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Jean Anouilh’s “Antigone”
The ancient Greek story, the modern French play,
And their crucially important messages for us

An Illustrated Presentation by Dr. Lena Hatzichronoglou

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Antigone, the daughter of the Theban king Oedipus, is one of the most prominent and memorable heroines of Greek Myth. The fateful story of her family is mostly known by the tragedies of Aeschylus, Euripides and above all Sophocles, whose play Antigone immortalized her character.  For ever since the fifth century BC, Antigone has been the inspiration behind countless pieces of art, which include: music by Mendelssohn, some thirty operas, movies, poetry, painting and drama.

In her story, Jean Anouilh, the French playwright of the twentieth century, found the perfect vehicle through which to express himself in the occupied France of 1944 by writing his own Antigone.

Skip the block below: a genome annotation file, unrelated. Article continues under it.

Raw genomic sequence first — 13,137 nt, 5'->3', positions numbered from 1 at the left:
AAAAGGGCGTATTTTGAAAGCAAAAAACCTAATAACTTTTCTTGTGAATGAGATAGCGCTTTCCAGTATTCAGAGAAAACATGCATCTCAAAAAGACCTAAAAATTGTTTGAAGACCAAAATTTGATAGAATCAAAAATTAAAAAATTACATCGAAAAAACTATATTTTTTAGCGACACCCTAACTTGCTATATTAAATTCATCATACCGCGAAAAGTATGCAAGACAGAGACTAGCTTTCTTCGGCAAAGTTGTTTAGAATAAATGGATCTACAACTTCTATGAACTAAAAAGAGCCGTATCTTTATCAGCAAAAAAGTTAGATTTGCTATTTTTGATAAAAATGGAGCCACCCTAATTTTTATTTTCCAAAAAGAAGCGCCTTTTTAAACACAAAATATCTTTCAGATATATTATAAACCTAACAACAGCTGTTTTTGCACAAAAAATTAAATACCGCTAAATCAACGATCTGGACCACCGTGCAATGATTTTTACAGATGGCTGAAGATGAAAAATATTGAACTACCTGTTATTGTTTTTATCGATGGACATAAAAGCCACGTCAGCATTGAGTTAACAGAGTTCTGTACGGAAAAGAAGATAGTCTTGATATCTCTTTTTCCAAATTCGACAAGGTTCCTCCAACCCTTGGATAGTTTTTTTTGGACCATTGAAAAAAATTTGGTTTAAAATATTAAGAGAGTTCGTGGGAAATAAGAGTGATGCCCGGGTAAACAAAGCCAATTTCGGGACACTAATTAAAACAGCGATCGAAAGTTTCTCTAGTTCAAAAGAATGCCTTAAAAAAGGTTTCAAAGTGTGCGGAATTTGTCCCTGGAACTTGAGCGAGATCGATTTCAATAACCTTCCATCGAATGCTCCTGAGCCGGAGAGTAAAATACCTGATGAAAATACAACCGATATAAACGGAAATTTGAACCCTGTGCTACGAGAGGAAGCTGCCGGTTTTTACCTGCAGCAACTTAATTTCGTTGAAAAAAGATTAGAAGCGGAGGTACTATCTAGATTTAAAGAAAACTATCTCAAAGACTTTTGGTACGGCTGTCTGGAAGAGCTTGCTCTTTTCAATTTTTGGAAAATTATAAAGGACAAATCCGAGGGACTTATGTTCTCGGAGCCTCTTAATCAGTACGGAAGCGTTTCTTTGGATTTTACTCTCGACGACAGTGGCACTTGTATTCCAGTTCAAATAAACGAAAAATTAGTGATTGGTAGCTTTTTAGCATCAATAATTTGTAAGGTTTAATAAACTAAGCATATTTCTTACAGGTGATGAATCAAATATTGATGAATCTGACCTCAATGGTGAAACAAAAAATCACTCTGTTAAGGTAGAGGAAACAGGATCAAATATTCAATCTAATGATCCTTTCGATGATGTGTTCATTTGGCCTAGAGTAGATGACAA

But, in the story of the young daughter of Oedipus who defies the Law of the State in order to remain loyal to the gods, to her dead brother and to the tradition, we too can see a reflection of the devastating power of our own dilemmas. In a world of lost innocence and of blurred values and ideas, we too can question anew the meaning of reality, or the clarity of our own ideals and principles.

In this presentation, a close look at the Antigone will force us to confront our own thoughts when faced with choices involving the law versus religion, expediency versus morality, man versus woman, state versus family, strength versus weakness, intransigence versus flexibility, or obedience versus defiance.

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